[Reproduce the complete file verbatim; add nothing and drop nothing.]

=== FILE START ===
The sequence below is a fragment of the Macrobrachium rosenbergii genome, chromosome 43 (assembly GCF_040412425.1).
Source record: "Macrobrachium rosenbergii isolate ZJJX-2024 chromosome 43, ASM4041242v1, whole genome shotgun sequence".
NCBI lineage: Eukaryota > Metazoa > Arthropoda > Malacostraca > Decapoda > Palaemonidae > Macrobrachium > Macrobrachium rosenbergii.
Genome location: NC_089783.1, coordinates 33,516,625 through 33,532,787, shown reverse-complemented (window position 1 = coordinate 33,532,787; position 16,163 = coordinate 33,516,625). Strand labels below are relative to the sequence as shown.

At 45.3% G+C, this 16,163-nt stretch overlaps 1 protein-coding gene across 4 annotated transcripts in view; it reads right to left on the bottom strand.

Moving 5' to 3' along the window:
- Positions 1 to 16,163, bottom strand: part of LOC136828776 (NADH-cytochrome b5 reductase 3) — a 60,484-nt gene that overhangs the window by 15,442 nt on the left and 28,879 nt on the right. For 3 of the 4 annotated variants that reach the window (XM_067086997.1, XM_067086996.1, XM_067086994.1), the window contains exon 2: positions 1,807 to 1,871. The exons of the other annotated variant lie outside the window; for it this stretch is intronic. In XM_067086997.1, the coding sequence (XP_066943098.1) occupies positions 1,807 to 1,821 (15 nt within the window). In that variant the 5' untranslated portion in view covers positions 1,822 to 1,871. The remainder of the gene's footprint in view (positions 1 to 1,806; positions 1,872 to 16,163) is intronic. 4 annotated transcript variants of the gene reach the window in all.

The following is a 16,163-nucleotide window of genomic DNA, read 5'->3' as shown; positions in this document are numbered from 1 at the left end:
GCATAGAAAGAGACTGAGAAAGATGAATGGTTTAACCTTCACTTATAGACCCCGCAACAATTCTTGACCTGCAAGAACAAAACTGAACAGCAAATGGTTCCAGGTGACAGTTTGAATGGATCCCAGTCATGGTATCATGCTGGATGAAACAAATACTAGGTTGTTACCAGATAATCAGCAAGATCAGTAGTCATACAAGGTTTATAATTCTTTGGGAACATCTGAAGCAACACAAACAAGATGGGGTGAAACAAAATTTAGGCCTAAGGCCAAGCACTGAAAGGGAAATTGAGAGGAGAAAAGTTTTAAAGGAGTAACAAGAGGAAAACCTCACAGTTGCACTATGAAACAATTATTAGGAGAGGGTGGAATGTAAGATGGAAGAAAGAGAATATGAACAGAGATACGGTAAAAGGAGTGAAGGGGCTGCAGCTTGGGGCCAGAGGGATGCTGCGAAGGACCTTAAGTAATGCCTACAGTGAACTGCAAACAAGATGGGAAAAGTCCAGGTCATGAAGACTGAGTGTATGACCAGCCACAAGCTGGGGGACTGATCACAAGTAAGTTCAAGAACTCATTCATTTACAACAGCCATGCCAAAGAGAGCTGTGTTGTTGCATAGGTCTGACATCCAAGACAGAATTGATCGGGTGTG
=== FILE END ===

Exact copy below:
The sequence below is a fragment of the Macrobrachium rosenbergii genome, chromosome 43 (assembly GCF_040412425.1).
Source record: "Macrobrachium rosenbergii isolate ZJJX-2024 chromosome 43, ASM4041242v1, whole genome shotgun sequence".
NCBI lineage: Eukaryota > Metazoa > Arthropoda > Malacostraca > Decapoda > Palaemonidae > Macrobrachium > Macrobrachium rosenbergii.
Genome location: NC_089783.1, coordinates 33,516,625 through 33,532,787, shown reverse-complemented (window position 1 = coordinate 33,532,787; position 16,163 = coordinate 33,516,625). Strand labels below are relative to the sequence as shown.

At 45.3% G+C, this 16,163-nt stretch overlaps 1 protein-coding gene across 4 annotated transcripts in view; it reads right to left on the bottom strand.

Moving 5' to 3' along the window:
- Positions 1 to 16,163, bottom strand: part of LOC136828776 (NADH-cytochrome b5 reductase 3) — a 60,484-nt gene that overhangs the window by 15,442 nt on the left and 28,879 nt on the right. For 3 of the 4 annotated variants that reach the window (XM_067086997.1, XM_067086996.1, XM_067086994.1), the window contains exon 2: positions 1,807 to 1,871. The exons of the other annotated variant lie outside the window; for it this stretch is intronic. In XM_067086997.1, the coding sequence (XP_066943098.1) occupies positions 1,807 to 1,821 (15 nt within the window). In that variant the 5' untranslated portion in view covers positions 1,822 to 1,871. The remainder of the gene's footprint in view (positions 1 to 1,806; positions 1,872 to 16,163) is intronic. 4 annotated transcript variants of the gene reach the window in all.

The following is a 16,163-nucleotide window of genomic DNA, read 5'->3' as shown; positions in this document are numbered from 1 at the left end:
GCATAGAAAGAGACTGAGAAAGATGAATGGTTTAACCTTCACTTATAGACCCCGCAACAATTCTTGACCTGCAAGAACAAAACTGAACAGCAAATGGTTCCAGGTGACAGTTTGAATGGATCCCAGTCATGGTATCATGCTGGATGAAACAAATACTAGGTTGTTACCAGATAATCAGCAAGATCAGTAGTCATACAAGGTTTATAATTCTTTGGGAACATCTGAAGCAACACAAACAAGATGGGGTGAAACAAAATTTAGGCCTAAGGCCAAGCACTGAAAGGGAAATTGAGAGGAGAAAAGTTTTAAAGGAGTAACAAGAGGAAAACCTCACAGTTGCACTATGAAACAATTATTAGGAGAGGGTGGAATGTAAGATGGAAGAAAGAGAATATGAACAGAGATACGGTAAAAGGAGTGAAGGGGCTGCAGCTTGGGGCCAGAGGGATGCTGCGAAGGACCTTAAGTAATGCCTACAGTGAACTGCAAACAAGATGGGAAAAGTCCAGGTCATGAAGACTGAGTGTATGACCAGCCACAAGCTGGGGGACTGATCACAAGTAAGTTCAAGAACTCATTCATTTACAACAGCCATGCCAAAGAGAGCTGTGTTGTTGCATAGGTCTGACATCCAAGACAGAATTGATCGGGTGTG